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dc.contributor.author
Ferrari, Alejandro Andrés
dc.contributor.author
Troncoso Melendez, Andres Rolando
dc.contributor.author
Acuto, Felix Alejandro
dc.date.available
2018-04-23T20:02:21Z
dc.date.issued
2012-12
dc.identifier.citation
Ferrari, Alejandro Andrés; Troncoso Melendez, Andres Rolando; Acuto, Felix Alejandro; Recognising strategies for conquered territories: a case study from the Inka North Calchaquí Valley; Cambridge University Press; Antiquity; 86; 334; 12-2012; 1141-1154
dc.identifier.issn
0003-598X
dc.identifier.uri
http://hdl.handle.net/11336/43121
dc.description.abstract
One major concern regarding the study of ancient empires is how they ruled and controlled their subjects and justified their domination (see Alcock et al. 2001). This article explores ancient empires’ strategies of colonization and legitimacy, the Inka Empire’s in this case, taking into account that the Inka Empire or Tawantinsuyu was the outcome of a particular historical and socio-cultural trajectory and geographical context and, therefore, the nature of its power strategies and methods of domination differed from other ancient or modern forms of imperialism. We believe that the particularities of each case are sometimes more interesting than their similarities since they allow us to appreciate the diverse ways in which societies order and understand the world. This paper offers a case study that will contribute to deepen our understanding of the variability of ancient imperialism and that students of past empires can use to compare and contrast with their own cases. Here we examine Inka rule over the North Calchaquí Valley (Figure 1), showing that the strategic use of architecture and the manipulation of people’s corporal experience within Inka places were key aspects of Tawantinsuyu’s domination in the region.
dc.format
application/pdf
dc.language.iso
eng
dc.publisher
Cambridge University Press
dc.rights
info:eu-repo/semantics/restrictedAccess
dc.rights.uri
https://creativecommons.org/licenses/by-nc-sa/2.5/ar/
dc.subject
Imperio Inka
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Valle Calchaquí Norte
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Estrategias de Dominio
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Arquitectura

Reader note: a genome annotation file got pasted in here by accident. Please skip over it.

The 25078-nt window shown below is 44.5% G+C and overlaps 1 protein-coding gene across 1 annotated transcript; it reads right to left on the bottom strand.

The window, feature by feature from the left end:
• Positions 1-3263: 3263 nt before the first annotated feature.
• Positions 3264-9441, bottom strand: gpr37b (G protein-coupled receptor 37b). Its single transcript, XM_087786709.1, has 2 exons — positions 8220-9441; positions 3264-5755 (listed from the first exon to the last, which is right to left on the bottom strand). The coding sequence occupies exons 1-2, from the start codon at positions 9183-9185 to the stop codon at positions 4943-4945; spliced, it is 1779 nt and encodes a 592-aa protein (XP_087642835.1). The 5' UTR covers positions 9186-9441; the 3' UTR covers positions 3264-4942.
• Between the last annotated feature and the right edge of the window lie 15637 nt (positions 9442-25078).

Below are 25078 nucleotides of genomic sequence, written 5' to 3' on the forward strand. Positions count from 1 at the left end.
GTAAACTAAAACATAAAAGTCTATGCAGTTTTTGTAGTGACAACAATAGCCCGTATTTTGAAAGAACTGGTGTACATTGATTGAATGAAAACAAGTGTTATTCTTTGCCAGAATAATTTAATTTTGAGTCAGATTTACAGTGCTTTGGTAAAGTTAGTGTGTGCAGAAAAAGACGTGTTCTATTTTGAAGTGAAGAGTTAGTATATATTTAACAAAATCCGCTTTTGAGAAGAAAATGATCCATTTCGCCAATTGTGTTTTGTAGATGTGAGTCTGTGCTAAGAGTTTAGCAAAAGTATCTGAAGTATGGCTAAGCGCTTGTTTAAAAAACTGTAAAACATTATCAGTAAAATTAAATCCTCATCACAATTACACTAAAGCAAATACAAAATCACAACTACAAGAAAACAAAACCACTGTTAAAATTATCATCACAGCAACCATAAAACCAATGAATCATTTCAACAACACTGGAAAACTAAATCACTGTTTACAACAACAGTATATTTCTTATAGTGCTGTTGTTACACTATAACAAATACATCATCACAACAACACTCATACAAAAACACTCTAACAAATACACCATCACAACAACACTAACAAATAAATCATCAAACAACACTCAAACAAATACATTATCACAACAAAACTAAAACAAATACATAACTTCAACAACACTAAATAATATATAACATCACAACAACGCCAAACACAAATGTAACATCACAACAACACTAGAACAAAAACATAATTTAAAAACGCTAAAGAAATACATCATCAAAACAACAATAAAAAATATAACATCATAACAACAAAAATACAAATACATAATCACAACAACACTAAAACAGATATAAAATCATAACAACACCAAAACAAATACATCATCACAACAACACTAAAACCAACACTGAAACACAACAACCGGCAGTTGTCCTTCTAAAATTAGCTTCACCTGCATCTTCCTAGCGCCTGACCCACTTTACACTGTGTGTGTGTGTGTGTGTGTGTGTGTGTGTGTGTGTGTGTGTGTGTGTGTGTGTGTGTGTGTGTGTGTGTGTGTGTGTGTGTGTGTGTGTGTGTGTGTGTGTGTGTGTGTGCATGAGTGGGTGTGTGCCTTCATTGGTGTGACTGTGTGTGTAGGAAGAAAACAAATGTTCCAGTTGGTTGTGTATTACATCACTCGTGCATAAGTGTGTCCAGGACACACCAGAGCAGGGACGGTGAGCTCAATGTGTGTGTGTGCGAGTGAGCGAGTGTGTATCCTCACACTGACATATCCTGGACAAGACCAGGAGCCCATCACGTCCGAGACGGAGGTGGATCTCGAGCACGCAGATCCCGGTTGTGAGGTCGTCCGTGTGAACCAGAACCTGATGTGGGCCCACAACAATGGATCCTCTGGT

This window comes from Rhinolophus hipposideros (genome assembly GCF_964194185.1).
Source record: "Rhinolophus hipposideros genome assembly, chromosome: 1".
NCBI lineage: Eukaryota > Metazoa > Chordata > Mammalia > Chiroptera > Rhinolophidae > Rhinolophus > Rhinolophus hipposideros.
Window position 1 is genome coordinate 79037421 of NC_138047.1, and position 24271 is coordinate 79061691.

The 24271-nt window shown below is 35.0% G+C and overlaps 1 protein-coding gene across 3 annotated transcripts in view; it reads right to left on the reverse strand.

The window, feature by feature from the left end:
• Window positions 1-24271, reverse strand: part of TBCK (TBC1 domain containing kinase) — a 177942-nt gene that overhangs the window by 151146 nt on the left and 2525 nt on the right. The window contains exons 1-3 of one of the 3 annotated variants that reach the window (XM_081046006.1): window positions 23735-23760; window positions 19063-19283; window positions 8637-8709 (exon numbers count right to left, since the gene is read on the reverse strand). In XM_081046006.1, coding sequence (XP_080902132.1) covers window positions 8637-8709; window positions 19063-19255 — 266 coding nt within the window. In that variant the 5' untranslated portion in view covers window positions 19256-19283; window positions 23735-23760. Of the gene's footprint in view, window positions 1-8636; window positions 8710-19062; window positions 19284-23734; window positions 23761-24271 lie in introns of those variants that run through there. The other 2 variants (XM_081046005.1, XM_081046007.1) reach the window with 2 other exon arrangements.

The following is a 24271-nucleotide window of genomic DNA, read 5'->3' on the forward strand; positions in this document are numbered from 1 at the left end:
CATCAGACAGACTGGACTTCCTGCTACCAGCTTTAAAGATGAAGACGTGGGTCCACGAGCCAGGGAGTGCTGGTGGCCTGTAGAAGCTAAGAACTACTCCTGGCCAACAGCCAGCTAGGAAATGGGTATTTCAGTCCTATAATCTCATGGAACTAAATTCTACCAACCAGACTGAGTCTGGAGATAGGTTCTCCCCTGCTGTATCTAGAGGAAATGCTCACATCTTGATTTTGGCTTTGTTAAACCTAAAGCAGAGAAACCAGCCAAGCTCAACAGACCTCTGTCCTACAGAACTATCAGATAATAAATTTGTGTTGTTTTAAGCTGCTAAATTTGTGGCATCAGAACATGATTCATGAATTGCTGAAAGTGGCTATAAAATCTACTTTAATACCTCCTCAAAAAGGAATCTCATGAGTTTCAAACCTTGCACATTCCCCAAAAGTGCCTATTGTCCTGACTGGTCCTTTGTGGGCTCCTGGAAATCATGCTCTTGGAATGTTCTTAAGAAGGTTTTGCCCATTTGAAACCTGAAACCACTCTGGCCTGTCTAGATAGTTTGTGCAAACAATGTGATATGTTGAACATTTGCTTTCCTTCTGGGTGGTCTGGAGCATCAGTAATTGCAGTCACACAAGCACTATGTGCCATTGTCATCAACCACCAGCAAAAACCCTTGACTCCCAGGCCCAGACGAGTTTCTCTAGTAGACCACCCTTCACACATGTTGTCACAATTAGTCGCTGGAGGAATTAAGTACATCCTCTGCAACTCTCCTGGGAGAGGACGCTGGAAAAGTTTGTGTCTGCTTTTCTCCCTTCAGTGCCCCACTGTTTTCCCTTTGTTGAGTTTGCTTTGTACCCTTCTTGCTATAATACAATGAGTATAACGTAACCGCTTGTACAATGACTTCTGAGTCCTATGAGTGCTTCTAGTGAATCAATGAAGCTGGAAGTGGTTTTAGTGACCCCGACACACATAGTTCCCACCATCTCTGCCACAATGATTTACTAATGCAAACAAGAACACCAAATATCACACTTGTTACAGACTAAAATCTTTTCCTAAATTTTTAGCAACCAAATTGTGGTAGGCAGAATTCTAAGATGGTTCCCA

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Historia
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Historia y Arqueología
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HUMANIDADES
dc.title
Recognising strategies for conquered territories: a case study from the Inka North Calchaquí Valley
dc.type
info:eu-repo/semantics/article
dc.type
info:ar-repo/semantics/artículo
dc.type
info:eu-repo/semantics/publishedVersion
dc.date.updated
2018-04-16T14:46:47Z
dc.identifier.eissn
1745-1744
dc.journal.volume
86
dc.journal.number
334
dc.journal.pagination
1141-1154
dc.journal.pais
Reino Unido
dc.journal.ciudad
Cambridge
dc.description.fil
Fil: Ferrari, Alejandro Andrés. Consejo Nacional de Investigaciones Científicas y Técnicas. Oficina de Coordinación Administrativa Saavedra 15. Instituto Multidisciplinario de Historia y Ciencias Humanas; Argentina
dc.description.fil
Fil: Troncoso Melendez, Andres Rolando. Universidad de Chile; Chile
dc.description.fil
Fil: Acuto, Felix Alejandro. Consejo Nacional de Investigaciones Científicas y Técnicas. Oficina de Coordinación Administrativa Saavedra 15. Instituto Multidisciplinario de Historia y Ciencias Humanas; Argentina
dc.journal.title
Antiquity
dc.relation.alternativeid
info:eu-repo/semantics/altIdentifier/doi/https://doi.org/10.1017/S0003598X00048304
dc.relation.alternativeid
info:eu-repo/semantics/altIdentifier/url/https://www.cambridge.org/core/journals/antiquity/article/recognising-strategies-for-conquered-territories-a-case-study-from-the-inka-north-calchaqui-valley/7B27E47DA12522D6A6128E30061F91DE


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